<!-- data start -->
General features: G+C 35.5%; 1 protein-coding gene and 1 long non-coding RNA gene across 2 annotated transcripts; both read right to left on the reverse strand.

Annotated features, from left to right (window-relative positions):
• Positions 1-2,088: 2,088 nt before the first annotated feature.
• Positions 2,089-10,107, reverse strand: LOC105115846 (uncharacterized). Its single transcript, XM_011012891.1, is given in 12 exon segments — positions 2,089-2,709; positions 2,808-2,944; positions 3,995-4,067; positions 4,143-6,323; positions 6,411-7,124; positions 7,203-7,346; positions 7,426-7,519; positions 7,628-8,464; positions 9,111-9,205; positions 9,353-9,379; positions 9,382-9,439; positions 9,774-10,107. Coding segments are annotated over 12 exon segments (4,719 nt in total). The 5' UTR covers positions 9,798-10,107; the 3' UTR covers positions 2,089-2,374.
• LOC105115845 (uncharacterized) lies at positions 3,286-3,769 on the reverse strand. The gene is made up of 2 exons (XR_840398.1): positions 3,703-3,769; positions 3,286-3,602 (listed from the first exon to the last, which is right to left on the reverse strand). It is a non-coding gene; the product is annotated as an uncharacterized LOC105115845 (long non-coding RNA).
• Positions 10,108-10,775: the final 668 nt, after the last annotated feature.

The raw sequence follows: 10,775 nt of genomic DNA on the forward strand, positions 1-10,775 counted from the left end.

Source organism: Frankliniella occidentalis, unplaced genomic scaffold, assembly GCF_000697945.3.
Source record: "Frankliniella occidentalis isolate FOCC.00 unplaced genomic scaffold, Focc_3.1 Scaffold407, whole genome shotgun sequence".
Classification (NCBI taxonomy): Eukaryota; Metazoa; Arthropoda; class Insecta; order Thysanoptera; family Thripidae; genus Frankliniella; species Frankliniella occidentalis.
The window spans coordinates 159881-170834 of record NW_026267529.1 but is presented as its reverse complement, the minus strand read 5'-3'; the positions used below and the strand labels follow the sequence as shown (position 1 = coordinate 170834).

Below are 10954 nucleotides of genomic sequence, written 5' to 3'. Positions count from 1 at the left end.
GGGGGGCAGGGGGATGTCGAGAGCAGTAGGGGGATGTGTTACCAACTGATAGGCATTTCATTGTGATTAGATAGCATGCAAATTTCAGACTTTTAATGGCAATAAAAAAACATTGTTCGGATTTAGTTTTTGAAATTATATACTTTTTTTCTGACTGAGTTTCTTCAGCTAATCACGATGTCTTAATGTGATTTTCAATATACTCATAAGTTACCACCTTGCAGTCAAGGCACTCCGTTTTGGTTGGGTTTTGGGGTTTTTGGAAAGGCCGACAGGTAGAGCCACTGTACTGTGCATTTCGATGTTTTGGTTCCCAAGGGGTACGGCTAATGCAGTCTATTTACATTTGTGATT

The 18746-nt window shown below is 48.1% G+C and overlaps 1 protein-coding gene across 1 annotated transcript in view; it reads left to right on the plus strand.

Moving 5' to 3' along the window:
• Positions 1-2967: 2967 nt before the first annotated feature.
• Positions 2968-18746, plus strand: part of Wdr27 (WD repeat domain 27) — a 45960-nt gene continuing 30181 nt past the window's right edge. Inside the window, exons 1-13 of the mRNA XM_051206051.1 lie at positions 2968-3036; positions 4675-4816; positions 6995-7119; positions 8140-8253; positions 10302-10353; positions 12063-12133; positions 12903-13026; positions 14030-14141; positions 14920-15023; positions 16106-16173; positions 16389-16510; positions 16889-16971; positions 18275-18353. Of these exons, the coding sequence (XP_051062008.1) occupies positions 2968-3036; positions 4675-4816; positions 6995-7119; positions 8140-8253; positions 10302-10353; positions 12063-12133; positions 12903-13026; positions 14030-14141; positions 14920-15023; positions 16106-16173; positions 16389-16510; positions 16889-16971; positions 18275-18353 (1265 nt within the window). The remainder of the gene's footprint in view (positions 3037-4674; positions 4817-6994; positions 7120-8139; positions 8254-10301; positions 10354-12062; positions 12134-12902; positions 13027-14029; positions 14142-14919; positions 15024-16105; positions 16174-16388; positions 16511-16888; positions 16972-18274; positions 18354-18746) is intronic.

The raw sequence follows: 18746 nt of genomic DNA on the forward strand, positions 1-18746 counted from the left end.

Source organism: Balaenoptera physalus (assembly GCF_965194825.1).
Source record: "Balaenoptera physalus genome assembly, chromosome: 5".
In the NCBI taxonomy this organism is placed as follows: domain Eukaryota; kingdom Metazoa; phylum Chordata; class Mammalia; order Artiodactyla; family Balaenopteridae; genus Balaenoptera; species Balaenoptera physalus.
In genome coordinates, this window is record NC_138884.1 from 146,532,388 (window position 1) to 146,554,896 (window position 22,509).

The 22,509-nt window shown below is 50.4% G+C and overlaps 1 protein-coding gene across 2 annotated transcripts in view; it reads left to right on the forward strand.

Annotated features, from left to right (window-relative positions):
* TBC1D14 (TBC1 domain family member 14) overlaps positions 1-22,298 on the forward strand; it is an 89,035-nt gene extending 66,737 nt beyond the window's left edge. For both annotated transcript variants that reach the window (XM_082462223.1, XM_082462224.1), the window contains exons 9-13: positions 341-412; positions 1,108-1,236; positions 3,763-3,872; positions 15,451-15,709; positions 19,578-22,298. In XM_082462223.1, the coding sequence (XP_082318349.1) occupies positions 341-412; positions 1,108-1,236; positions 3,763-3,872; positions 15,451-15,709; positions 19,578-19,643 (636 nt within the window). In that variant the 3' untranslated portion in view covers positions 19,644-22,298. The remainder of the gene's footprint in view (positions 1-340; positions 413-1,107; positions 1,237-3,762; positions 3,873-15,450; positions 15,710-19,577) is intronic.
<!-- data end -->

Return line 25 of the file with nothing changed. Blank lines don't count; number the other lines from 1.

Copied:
* TBC1D14 (TBC1 domain family member 14) overlaps positions 1-22,298 on the forward strand; it is an 89,035-nt gene extending 66,737 nt beyond the window's left edge. For both annotated transcript variants that reach the window (XM_082462223.1, XM_082462224.1), the window contains exons 9-13: positions 341-412; positions 1,108-1,236; positions 3,763-3,872; positions 15,451-15,709; positions 19,578-22,298. In XM_082462223.1, the coding sequence (XP_082318349.1) occupies positions 341-412; positions 1,108-1,236; positions 3,763-3,872; positions 15,451-15,709; positions 19,578-19,643 (636 nt within the window). In that variant the 3' untranslated portion in view covers positions 19,644-22,298. The remainder of the gene's footprint in view (positions 1-340; positions 413-1,107; positions 1,237-3,762; positions 3,873-15,450; positions 15,710-19,577) is intronic.